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Russia, Putin, and Trump — Untangling the Conspiracy Theories

Whatever he is, the new president is not the Manchurian candidate.

Today there occurs the first telephone call between President Trump and Russian President Putin. It will be a significant moment because both men have suggested that they want a better Russo–American relationship to be a main element in their foreign policies. That’s bound to be controversial when Russia is engaged in an ongoing war in Ukraine. But it’s especially so because allegations have been circulating in recent weeks that Russia “hacked” the U.S. presidential election to elect Trump. U.S. intelligence agencies have issued statements supporting the milder versions of this theory. And private intelligence agencies with links not only to them but also to Britain’s MI6 have been peddling salacious stories that Trump was probably vulnerable to blackmail by Russian intelligence, if he was not actually a Russian agent, the Manchurian candidate in fact. Some important people have been seriously worried by these stories; some Democrats and Never Trumpers, seriously delighted by them. So will Trump open up the conversation on some such lines as “Reporting in, boss. What is it today? Blowing up Brussels? Or switching sides on Ukraine?”

Some odd things are happening. But what? I think we should be told.

Maybe I should start with a brief declaration of non-interest. This article is not prompted by pro-Trump partisanship. I was a supporter of Ted Cruz in the primaries and, late in the day, urged voting for Trump in the general election because I thought Hillary Clinton was the greater threat to American liberty. I was delighted that Trump made immigration a major election-winning issue but very dubious about his economic protectionism. I hoped that despite his flaws, he would bring new constituencies of “forgotten Americans” into the GOP tent, as he seems to have done. And I was (and am) mystified by the apparent contradictions in his personality, since he seems to be by turns calculating and impulsive, harsh and generous, shrewd and clueless, ignorant and well informed, a lonely decision-maker surrounded by loyal friends and helpful advisers. It’s sensible to be worried about how such a complex figure will perform as president but rash to make firm predictions about it.

Okay, now to the nub, the gist, or the kernel of the controversy. Did Russia hack the U.S. presidential election? And the answer is plainly “No.” The commonsense meaning of “hacking the election” is using electronic methods to turn votes for A into votes for B. That never happened. Or, to be precise, no one has produced any evidence of its happening or any other reason to think it might have happened. My distinguished colleagues, Andrew McCarthy, Victor Davis Hanson, and Michael Barone have all produced variations on this point, and they have not been effectively answered. So, the election was not hacked, not for anyone’s benefit.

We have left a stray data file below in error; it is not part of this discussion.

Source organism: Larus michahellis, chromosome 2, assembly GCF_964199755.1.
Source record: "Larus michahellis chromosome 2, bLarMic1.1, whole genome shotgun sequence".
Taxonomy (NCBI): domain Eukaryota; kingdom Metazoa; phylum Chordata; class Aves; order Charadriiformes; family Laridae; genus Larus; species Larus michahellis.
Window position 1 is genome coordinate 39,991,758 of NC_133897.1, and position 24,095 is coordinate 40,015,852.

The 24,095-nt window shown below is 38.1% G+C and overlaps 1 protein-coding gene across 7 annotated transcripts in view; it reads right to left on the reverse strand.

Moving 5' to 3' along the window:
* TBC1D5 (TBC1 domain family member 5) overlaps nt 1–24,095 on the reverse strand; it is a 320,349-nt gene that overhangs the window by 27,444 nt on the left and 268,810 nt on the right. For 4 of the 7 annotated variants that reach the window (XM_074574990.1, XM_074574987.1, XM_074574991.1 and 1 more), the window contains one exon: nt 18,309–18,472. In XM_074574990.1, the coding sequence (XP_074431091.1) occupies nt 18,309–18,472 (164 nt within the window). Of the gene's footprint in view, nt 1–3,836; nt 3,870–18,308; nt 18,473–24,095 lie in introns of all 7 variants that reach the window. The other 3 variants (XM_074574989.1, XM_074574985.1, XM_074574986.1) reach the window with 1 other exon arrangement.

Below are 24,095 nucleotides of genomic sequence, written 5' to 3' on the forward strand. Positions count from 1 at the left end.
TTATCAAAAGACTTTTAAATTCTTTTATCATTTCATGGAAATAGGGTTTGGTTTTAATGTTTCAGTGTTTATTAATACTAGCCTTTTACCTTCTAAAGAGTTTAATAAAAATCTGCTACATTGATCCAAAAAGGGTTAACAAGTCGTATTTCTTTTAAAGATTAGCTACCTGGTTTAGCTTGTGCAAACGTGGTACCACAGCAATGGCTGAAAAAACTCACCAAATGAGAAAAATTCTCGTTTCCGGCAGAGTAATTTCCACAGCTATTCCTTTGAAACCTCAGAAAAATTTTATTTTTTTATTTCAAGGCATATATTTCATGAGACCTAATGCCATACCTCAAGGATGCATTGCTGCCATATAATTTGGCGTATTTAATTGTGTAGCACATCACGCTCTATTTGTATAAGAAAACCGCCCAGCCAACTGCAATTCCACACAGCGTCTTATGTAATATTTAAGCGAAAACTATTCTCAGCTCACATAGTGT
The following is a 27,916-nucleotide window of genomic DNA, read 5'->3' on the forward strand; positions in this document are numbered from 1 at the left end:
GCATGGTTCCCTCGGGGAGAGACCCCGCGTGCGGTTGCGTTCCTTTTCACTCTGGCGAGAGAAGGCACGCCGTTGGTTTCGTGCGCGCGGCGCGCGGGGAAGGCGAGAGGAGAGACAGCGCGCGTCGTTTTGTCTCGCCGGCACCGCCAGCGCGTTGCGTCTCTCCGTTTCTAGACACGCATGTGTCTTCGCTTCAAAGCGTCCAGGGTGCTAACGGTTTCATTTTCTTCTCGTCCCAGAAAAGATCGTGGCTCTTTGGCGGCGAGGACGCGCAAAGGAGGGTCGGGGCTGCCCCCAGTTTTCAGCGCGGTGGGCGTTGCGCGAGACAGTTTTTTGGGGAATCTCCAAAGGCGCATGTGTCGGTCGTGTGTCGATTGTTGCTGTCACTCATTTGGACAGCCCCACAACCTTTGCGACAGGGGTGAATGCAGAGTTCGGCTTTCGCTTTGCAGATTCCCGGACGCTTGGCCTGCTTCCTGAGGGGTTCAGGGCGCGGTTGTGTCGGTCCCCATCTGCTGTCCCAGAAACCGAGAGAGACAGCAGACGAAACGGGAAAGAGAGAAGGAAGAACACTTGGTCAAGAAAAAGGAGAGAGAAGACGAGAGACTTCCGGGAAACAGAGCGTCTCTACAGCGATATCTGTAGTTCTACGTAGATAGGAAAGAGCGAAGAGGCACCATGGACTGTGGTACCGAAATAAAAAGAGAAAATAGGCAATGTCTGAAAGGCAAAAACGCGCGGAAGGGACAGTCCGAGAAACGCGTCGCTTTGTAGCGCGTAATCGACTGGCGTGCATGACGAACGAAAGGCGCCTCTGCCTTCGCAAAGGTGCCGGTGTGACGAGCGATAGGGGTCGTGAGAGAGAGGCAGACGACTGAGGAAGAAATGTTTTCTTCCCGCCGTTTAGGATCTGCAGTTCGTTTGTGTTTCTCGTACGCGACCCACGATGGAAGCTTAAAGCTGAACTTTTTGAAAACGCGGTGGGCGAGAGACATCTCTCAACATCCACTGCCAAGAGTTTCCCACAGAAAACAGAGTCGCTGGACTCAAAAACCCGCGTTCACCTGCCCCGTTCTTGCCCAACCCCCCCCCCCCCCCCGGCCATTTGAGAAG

Let us dial down the outrage, then, and ask: Did the Russians try to influence the election? And the answer is that of course they did. If they think they can influence a U.S. election, they will do so — and most of the time they can do so legitimately by saying or hinting that they prefer one candidate to another. Most of the time, too, they prefer the incumbent to the challenger because they have usually learned to work with him after four years. Our NATO allies think exactly the same way. It doesn’t always play to the advantage of the more Russophile or (in past times) the pro-Soviet candidate. (The Soviets preferred Nixon over McGovern.) And the technical term for this kind of thing is diplomacy, albeit low-risk diplomacy.

On the other hand, if the Russians believe they can influence the election illegitimately — which will be rarely — they have to weigh the risks of doing so against the likely benefits of getting their favorite into the White House. A Henry Wallace might tip the scales toward such intervention; few other candidates would meet this standard — and Hillary Clinton does not qualify on the other side as someone whom the Russians would take risks to keep out of the White House. As secretary of state she accepted the Russian occupation of Georgia, withdrew the missile-defense programs from Poland and the Czech Republic, ignored the public appeal of East European leaders for a stronger U.S. commitment to resist Russian threats to their region, and pressed the famous “reset button” to signify a warmer relationship with Russia after the pro-democracy excesses of the George W. Bush years. She’s their kind of gal.

And, in addition, it seems that, like almost everyone else, they thought she was going to win.